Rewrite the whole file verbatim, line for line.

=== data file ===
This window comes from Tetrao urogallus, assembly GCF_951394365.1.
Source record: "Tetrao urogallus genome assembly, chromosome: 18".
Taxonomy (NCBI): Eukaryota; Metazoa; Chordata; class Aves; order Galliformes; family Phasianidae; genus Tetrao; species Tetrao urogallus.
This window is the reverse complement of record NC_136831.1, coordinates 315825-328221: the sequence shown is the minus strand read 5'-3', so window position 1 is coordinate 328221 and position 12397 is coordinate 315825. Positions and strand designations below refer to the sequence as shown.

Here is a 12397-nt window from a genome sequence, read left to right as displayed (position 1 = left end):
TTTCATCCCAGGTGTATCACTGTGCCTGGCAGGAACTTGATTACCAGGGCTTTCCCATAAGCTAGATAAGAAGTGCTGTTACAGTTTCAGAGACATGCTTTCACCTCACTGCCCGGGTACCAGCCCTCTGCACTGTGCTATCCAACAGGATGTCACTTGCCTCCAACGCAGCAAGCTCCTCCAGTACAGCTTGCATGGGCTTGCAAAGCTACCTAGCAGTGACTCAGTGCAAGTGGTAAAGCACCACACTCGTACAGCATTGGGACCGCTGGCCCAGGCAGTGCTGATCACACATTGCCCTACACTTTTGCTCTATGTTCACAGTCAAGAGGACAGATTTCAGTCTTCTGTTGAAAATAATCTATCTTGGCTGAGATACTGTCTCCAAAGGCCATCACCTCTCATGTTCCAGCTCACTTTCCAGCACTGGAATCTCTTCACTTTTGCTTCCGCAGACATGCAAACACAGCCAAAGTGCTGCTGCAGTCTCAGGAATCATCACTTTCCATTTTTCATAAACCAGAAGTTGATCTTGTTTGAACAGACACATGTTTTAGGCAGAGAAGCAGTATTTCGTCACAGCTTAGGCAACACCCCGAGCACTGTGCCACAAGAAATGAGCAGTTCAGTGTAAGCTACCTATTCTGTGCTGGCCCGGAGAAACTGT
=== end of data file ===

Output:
This window comes from Tetrao urogallus, assembly GCF_951394365.1.
Source record: "Tetrao urogallus genome assembly, chromosome: 18".
Taxonomy (NCBI): Eukaryota; Metazoa; Chordata; class Aves; order Galliformes; family Phasianidae; genus Tetrao; species Tetrao urogallus.
This window is the reverse complement of record NC_136831.1, coordinates 315825-328221: the sequence shown is the minus strand read 5'-3', so window position 1 is coordinate 328221 and position 12397 is coordinate 315825. Positions and strand designations below refer to the sequence as shown.

Here is a 12397-nt window from a genome sequence, read left to right as displayed (position 1 = left end):
TTTCATCCCAGGTGTATCACTGTGCCTGGCAGGAACTTGATTACCAGGGCTTTCCCATAAGCTAGATAAGAAGTGCTGTTACAGTTTCAGAGACATGCTTTCACCTCACTGCCCGGGTACCAGCCCTCTGCACTGTGCTATCCAACAGGATGTCACTTGCCTCCAACGCAGCAAGCTCCTCCAGTACAGCTTGCATGGGCTTGCAAAGCTACCTAGCAGTGACTCAGTGCAAGTGGTAAAGCACCACACTCGTACAGCATTGGGACCGCTGGCCCAGGCAGTGCTGATCACACATTGCCCTACACTTTTGCTCTATGTTCACAGTCAAGAGGACAGATTTCAGTCTTCTGTTGAAAATAATCTATCTTGGCTGAGATACTGTCTCCAAAGGCCATCACCTCTCATGTTCCAGCTCACTTTCCAGCACTGGAATCTCTTCACTTTTGCTTCCGCAGACATGCAAACACAGCCAAAGTGCTGCTGCAGTCTCAGGAATCATCACTTTCCATTTTTCATAAACCAGAAGTTGATCTTGTTTGAACAGACACATGTTTTAGGCAGAGAAGCAGTATTTCGTCACAGCTTAGGCAACACCCCGAGCACTGTGCCACAAGAAATGAGCAGTTCAGTGTAAGCTACCTATTCTGTGCTGGCCCGGAGAAACTGT